Presidio of San Francisco (May 12, 2009)
--The U.S. Army’s Military Intelligence Service language school in the Presidio was one of the best kept secrets of World War II. On Saturday, May 16 the public is being offered a chance to hear the “untold” story of the school at a unique “community campfire” being held at the school’s former home.
Visitors will literally gather around a campfire, enjoy live Japanese folk music and listen to the inspiring stories of the Japanese-American (Nisei) soldiers who trained at the school and Japanese-Americans interned in prison camps during the war.
The campfire, Unmatched Courage: Japanese-American Experience in the Presidio during WWII
, will be held Saturday May 16 from 5-7pm at 640 Mason St. in the Presidio. The building housed the former language school, and plans are underway to restore the building as a Military Intelligence School Historic Learning Center. Admission to the campfire is free and attendees are welcome to bring a picnic.
The Army established the Military Intelligence Service (MIS) Language School in 1941, secretly training Japanese-American soldiers for strategic and tactical operations as military linguists. Attached to every combat unit in the Pacific War, these MIS soldier linguists translated documents, intercepted intelligence, impersonated the enemy in battle, gathered key intelligence from prisoners of war, and ultimately helped American and Allied forces win the war in the Pacific.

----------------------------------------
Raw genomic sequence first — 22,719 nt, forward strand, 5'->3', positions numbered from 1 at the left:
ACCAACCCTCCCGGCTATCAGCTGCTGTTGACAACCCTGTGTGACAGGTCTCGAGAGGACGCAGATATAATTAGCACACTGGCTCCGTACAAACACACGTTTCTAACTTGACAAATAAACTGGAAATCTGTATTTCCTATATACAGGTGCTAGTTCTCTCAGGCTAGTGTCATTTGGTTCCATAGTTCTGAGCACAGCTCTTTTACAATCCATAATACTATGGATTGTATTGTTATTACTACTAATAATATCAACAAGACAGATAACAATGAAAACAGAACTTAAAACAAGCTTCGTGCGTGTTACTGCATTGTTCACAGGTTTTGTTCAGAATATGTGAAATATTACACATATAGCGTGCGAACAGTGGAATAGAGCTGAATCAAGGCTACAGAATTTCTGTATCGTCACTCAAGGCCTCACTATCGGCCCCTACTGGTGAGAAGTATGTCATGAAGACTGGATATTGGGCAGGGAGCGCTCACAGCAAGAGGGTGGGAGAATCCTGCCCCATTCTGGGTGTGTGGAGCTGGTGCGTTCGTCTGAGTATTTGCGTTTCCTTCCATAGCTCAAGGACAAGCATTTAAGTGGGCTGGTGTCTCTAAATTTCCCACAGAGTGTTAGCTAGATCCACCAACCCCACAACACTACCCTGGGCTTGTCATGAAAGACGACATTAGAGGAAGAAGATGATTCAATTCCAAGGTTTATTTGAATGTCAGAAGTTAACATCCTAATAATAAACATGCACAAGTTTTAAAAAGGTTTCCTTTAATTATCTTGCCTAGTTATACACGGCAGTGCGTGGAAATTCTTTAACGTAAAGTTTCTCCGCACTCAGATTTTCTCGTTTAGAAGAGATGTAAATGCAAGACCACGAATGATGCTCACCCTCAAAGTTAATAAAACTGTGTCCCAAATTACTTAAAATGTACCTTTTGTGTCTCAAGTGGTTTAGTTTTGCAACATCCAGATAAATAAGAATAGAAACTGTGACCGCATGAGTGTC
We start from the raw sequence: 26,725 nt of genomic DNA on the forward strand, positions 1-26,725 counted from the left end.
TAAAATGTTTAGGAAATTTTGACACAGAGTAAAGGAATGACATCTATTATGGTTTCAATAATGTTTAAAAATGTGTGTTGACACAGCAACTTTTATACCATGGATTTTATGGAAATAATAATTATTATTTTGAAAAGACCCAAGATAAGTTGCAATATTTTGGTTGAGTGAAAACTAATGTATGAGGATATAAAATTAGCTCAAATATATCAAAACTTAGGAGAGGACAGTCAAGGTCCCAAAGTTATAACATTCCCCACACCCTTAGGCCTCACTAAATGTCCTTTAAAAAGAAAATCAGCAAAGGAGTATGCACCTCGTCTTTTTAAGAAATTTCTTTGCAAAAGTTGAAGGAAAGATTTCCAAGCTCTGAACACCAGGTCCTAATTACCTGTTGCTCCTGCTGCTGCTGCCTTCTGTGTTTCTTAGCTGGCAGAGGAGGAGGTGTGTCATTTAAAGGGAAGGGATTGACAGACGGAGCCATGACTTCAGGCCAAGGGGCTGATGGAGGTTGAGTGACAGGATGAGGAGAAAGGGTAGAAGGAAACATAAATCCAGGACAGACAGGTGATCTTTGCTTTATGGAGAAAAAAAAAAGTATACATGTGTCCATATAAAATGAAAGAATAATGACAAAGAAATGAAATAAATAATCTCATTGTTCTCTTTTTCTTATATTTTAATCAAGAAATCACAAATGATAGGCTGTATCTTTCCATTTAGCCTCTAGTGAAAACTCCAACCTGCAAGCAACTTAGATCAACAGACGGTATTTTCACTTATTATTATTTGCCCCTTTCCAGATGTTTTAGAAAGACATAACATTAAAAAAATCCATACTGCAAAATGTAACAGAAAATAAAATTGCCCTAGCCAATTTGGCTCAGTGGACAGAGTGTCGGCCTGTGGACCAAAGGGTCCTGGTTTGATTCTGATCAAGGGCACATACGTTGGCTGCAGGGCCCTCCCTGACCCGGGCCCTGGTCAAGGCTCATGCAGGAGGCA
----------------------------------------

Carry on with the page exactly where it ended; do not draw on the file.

The attack on Pearl Harbor however, changed everything. From the U.S. Army's Western Defense Command, just a few hundred yards from the MIS classroom in Building 640, General John L. Dewitt issued the orders leading to the incarceration of 120,000 Japanese Americans on the West Coast. Thus, even as their training intensified, MIS soldiers learned that their families were being imprisoned in detention centers. Although only one class would graduate from the Building 640 facility, the valuable mission it began at the Presidio would continue at Camp Savage and Fort Snelling in Minnesota, where, in the wake of the mass evacuation of Nisei from the West Coast, the MIS Language School was forced to relocate.
The campfire is being sponsored by the National Japanese-American Historical Association, the Presidio Trust, the National Park Service, the Crissy Field Center and the Golden Gate National Parks Conservancy.
For more information, visit www.crissyfield.org
or call 415-561-7765.
The Presidio Trust was established by the United States Congress in 1996 to oversee the Presidio of San Francisco, an urban national park located at the base of the Golden Gate Bridge. The 1,500-acre site contains expansive open space and spectacular views, a 300-acre historic forest, and rare and endangered plants and wildlife. It also comprises nearly 6 million square feet of buildings, including 469 historic structures that contribute to its status as a National Historic Landmark District.